We only want the Earth,
we only want the Earth,
And our demands most moderate are –
We only want the Earth!

https://www.facebook.com/watch/?v=637274744281164

The event was later reported by RTÉ briefly in English on the Six O’Clock News and also by video on TG4’s Nuacht in Irish including interviews with Fallon an a number of participants.

End main report.

Early arrivals at the event with the plinth of Parnell monument in background centre left (Photo: D.Breatnach)
Section of the crowd and media filmers at event (anti-vaccine etc march in background) (Photo: D.Breatnach)

APPENDIX 1:

THE RED FLAG: AUTHOR, LYRICS AND AIR

After the Rotunda occupation was terminated, Liam Ó Flaithearta emigrated to London, which is where the Red Flag lyrics had been composed twenty-three years earlier. The lyrics were composed by Meath man Jim Connell in London in 1889 to the air of the Scottish Jacobite march The White Cockade — he was reported livid when he learned that it was being sung to the air of Oh Tannebaum, protesting: “Ye ruined me poem!”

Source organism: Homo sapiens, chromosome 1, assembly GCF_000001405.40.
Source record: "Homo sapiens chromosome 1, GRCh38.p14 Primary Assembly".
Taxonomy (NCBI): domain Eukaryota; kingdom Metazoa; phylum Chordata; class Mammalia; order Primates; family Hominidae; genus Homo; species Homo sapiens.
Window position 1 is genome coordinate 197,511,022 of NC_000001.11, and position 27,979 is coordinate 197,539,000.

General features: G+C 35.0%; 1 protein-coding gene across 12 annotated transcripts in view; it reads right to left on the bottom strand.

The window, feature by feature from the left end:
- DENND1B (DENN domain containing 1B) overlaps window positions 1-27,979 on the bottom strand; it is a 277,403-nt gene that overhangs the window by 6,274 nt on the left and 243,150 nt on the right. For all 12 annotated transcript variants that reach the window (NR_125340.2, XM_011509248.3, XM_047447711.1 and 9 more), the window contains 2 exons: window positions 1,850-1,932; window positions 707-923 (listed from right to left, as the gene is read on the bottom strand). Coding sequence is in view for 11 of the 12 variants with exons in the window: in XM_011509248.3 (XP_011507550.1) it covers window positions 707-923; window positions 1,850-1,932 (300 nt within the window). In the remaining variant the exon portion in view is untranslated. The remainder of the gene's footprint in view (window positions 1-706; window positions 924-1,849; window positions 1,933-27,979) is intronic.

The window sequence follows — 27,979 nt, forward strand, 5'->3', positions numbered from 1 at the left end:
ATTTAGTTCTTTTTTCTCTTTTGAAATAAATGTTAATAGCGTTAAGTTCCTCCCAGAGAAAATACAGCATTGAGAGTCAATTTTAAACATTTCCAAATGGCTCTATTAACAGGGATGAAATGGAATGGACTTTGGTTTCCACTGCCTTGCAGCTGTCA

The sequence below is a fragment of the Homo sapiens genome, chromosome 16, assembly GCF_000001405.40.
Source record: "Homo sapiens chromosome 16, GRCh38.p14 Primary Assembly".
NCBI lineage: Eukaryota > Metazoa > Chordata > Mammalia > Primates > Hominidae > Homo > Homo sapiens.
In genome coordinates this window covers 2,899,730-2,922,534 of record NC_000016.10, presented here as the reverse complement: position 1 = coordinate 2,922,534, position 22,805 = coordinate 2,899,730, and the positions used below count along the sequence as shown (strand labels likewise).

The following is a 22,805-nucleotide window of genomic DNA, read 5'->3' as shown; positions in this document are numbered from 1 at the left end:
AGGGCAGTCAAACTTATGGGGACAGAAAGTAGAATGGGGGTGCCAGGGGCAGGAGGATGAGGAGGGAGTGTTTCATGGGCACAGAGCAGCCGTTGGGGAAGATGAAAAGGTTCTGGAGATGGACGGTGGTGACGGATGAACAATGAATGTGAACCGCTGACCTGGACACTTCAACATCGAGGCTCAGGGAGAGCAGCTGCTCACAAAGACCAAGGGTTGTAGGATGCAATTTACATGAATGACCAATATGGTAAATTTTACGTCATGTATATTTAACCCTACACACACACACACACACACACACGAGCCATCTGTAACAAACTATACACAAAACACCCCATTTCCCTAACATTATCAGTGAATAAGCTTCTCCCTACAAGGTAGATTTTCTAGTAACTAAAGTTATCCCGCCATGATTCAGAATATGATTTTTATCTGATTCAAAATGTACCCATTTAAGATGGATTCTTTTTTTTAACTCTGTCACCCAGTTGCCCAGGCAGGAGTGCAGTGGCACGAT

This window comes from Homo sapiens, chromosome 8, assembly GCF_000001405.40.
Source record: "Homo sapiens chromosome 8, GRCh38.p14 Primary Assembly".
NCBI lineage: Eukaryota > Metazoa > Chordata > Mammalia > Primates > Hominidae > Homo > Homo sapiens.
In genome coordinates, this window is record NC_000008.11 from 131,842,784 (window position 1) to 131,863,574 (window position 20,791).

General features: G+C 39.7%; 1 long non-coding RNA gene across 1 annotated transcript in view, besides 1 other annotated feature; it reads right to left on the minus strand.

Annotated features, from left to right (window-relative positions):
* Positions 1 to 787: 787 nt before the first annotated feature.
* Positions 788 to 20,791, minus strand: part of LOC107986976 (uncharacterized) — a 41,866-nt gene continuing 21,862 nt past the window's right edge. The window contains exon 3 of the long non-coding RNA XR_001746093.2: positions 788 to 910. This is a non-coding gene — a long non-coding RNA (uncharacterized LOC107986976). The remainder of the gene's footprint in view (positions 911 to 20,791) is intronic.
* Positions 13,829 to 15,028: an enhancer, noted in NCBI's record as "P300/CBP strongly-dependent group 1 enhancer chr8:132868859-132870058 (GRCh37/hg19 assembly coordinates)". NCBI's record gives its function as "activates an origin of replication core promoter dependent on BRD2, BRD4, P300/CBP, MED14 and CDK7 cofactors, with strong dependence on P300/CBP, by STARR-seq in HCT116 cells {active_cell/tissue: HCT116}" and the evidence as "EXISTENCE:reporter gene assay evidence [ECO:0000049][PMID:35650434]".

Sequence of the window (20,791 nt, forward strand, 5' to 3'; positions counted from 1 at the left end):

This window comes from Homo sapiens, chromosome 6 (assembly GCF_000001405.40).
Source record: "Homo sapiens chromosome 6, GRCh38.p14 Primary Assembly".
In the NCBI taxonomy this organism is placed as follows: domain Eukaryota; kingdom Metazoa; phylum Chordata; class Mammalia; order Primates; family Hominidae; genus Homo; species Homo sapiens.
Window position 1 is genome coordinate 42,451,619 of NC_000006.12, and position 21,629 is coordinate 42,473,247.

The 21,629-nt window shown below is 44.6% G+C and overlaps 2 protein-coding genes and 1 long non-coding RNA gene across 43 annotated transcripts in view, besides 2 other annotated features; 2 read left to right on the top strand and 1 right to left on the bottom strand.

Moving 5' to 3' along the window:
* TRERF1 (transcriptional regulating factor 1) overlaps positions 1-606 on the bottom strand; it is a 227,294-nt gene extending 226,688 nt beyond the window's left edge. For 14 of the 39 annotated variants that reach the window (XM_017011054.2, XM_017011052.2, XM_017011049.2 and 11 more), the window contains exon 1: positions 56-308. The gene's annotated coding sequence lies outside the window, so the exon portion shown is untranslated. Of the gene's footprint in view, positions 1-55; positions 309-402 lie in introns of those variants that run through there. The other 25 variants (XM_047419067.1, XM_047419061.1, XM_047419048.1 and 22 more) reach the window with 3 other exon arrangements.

Jim Connell was a Socialist Republican (he had taken the Fenian oath), activist and journalist who emigrated to England in 1875 after being blacklisted in Dublin for his efforts in unionising the docks in which he worked. Apparently he began to write the song lyrics on his way home from a demonstration in London city centre, on the train from Charing Cross to Honor Oak in SE London, where he lived and completed it in the house of a fellow Irishman and neighbour, Nicholas Donovan.

Photo of Jim Connell, author of The Red Flag (Photo: D.Breatnach)

The lyrics have been sung by revolutionary and social-democratic (the latter less so now) activists all over the English-speaking world but also in some other languages in the years since.